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Elastic norms behind your plastic
Sunil Sethi |
August 05, 2005
In the morning scramble to make it to an appointment on time (between ringing phones and attempting to settle an account) I hastily signed for a courier package and found I had been dished out yet another unwanted credit card, from a bank I have no connection with.
In the past year this is at least the sixth time that I have had an unsolicited piece of plastic thrust on me.
At a time when the Reserve Bank of India's draft guidelines for credit card companies have been framed as a warning to restrain themselves, they appear determined to up the ante in their fight for customers.
The sales pitch has shot up to frenzied heights in recent weeks. I continue to receive up to two to three--and sometimes as many as six--calls a day on my cell phone, offering unsolicited loans, credit cards, and other services.
Many friends and colleagues are similarly badgered day in day out, in cavalier disregard of the Supreme Court or the RBI's views on intrusion of privacy and maintaining "do-not-call" databases.
"The RBI guidelines are a welcome step. The Bank has taken a balanced approach," said ICICI Bank's executive director Chanda Kochar the other day.
Ironically, her bank is the most persistent and offensive among my nuisance callers each day. After I irritably tried to ward off one caller, an especially unpleasant person on behalf of ICICI Bank demanded to know why, if I was not prepared to listen, I had my mobile switched on.
Most banks and service-providers outsource the business of telephone calls, preferring not to soil their own hands, and use fly-by-night database companies that, in turn, employ hordes of untrained, semi-literate button-pushing staff.
Consider for a moment the plight of these workers at their punishingly monotonous and thankless jobs: suffering abuse and invective on an eight-hour shift, day after day.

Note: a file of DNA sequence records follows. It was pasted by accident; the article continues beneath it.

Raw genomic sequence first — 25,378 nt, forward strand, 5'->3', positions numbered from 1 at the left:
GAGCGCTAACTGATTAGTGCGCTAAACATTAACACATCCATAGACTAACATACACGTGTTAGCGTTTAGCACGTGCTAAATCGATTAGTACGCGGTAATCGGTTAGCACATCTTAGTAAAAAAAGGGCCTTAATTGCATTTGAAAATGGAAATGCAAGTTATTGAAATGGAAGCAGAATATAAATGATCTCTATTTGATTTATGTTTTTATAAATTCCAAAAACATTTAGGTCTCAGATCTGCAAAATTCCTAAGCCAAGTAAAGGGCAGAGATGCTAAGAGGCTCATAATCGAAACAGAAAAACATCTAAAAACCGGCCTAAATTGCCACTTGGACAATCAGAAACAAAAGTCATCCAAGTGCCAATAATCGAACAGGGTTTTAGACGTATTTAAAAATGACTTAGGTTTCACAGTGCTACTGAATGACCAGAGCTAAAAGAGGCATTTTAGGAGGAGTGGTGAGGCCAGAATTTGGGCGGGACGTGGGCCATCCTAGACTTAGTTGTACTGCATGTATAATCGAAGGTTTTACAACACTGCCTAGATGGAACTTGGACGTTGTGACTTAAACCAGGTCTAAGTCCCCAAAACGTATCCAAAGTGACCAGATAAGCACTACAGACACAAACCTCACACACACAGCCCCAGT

It is the electronic age's version of sweatshop labour and grim, hole-in-the-wall factories.
Like the banks pushing the phenomenal growth in the credit card business through means fair or foul, they too are meeting "sales targets" for every call they make.
Here is one seamy side of the story that the media seems to have missed in the plethora of recent reports on how call centres operate.
Another is how telephone databases are compiled--that is to say how your private cell number and mine gain such wide currency among nuisance callers.
No respectable bank or service-provider will admit to this but it is common knowledge that cell numbers are, in fact, bought and sold.
It is in fact cell phone companies and the banks themselves who are reputedly the biggest traders in this racket, making a neat profit in "selling" their clients' private numbers.
Bankers such as Chanda Kochar may not admit to this but that is, in fact, how databases comprising millions of names, cellphone numbers, and other private details have become public property.
The RBI and the Supreme Court need to examine the menace of intrusive, unsolicited calls in far greater detail. The nuisance must be checked at the source.
All cell phone owners or bank account holders must be given a "do-not-call" option. This is the norm followed in most civilised parts of the world and must be made mandatory in India.
Meanwhile, as a postscript, let me reveal a banker friend's advice on how to handle the daily fusillade of nuisance callers (believe it or not but bankers too, hoist with their own petard, are victims).
"I use two of the commonest, most effective words of abuse in the English language," he said, giving a loud demonstration of how to say "F*** off".As he swore that it had resulted in substantially reducing the number of useless callers, I asked who taught him this simple method. "My wife," he replied.